Rob McEwen: I am Rob McEwen, Chairman and Chief Owner of McEwen Mining Inc. (MUX on the NYSE). What is McEwen Mining?

Rob McEwen: It’s a young company that has big aspirations. We have two mines right now and two development projects: a gold mine in Mexico; a silver-gold mine in Argentina; a development project in Nevada and another one in Mexico. Are we in a recovery right now?

Rob McEwen: A recovery? I think we are at the beginning of a new uptrend in gold. How come?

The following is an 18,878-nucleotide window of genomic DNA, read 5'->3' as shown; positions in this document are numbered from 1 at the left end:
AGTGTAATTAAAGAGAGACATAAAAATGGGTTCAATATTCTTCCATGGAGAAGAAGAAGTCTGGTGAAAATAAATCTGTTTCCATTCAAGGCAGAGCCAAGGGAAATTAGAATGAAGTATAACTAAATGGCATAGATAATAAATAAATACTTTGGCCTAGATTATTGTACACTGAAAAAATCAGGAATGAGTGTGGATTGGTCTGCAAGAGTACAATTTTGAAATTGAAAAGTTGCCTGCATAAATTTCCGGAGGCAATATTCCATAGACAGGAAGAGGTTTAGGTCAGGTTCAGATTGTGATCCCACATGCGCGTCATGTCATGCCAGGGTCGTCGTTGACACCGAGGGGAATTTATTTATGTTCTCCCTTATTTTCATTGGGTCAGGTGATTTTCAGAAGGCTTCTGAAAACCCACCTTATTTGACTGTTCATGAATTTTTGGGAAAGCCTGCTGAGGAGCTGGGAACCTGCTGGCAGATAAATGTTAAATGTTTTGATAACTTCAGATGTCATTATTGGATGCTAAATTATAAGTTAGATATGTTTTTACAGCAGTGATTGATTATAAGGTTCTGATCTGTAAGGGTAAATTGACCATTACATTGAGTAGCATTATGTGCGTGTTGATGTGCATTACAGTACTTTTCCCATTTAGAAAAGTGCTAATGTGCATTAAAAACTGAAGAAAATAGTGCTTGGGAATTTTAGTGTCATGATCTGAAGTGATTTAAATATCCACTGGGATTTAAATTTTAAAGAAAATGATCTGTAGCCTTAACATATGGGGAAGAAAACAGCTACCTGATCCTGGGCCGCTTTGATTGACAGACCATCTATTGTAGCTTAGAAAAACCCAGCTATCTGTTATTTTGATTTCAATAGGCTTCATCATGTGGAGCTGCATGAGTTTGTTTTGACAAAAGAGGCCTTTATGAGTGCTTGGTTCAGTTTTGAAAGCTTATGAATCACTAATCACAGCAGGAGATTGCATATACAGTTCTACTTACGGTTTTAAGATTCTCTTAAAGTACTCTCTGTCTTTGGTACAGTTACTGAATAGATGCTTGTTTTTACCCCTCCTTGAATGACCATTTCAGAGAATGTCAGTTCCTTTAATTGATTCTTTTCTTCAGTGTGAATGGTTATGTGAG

Rob McEwen: Well, it’s overdue. There’re a couple of factors here; one is the debts piling up are making a lot of governments actually insolvent. They have expanded the money supply aggressively and debased the currency, and those are contributing factors. But on top of that you have the advent of negative interest rates – that is causing a lot of people to question, where do they keep their cash, how do they hold their investments? The big argument against gold in the past used to be that it costs you money to store it – well, now it’s costing you money to store cash with negative interest rates! And people are starting to think, what about insurance companies, banks, pension funds, and annuities, how are they going to meet the promises they made when right now you have 12 trillion dollars of government debt that carries a negative coupon? They will never make the 5, 6, or 7 percent returns that they were looking for, so they have to look for more risky investments – and that makes people very anxious, and so people turn to gold. What is being done differently in this market now that it is in recovery?